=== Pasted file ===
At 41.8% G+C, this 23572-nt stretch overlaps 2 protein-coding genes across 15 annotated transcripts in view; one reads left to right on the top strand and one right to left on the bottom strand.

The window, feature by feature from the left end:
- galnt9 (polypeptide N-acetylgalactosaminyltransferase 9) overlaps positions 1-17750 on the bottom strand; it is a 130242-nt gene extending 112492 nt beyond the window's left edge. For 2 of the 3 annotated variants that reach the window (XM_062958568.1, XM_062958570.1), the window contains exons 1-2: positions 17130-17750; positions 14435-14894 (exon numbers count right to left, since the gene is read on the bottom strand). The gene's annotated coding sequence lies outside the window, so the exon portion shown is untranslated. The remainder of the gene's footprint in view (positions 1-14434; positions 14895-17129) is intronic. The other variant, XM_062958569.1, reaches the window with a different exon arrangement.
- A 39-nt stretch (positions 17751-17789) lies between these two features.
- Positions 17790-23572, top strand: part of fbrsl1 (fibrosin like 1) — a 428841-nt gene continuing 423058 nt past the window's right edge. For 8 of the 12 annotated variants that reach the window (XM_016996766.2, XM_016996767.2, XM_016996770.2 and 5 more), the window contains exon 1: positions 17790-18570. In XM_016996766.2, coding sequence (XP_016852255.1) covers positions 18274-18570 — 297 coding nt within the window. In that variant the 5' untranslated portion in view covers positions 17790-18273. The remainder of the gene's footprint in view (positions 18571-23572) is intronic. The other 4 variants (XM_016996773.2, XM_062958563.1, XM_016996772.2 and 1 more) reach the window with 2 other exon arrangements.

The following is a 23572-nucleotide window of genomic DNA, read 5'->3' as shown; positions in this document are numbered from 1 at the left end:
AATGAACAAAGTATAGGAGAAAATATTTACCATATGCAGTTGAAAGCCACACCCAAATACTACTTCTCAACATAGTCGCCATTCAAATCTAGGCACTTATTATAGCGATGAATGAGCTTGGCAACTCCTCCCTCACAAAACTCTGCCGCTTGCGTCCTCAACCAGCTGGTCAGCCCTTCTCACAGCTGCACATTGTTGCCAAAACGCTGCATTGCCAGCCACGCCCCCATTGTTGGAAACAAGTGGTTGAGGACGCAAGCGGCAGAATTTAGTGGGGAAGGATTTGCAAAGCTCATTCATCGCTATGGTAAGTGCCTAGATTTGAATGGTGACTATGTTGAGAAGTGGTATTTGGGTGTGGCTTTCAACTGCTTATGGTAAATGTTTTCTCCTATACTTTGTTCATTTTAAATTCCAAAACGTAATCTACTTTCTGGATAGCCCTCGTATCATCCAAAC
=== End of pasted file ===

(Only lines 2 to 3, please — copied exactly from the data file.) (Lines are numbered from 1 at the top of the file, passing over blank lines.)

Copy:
The window, feature by feature from the left end:
- galnt9 (polypeptide N-acetylgalactosaminyltransferase 9) overlaps positions 1-17750 on the bottom strand; it is a 130242-nt gene extending 112492 nt beyond the window's left edge. For 2 of the 3 annotated variants that reach the window (XM_062958568.1, XM_062958570.1), the window contains exons 1-2: positions 17130-17750; positions 14435-14894 (exon numbers count right to left, since the gene is read on the bottom strand). The gene's annotated coding sequence lies outside the window, so the exon portion shown is untranslated. The remainder of the gene's footprint in view (positions 1-14434; positions 14895-17129) is intronic. The other variant, XM_062958569.1, reaches the window with a different exon arrangement.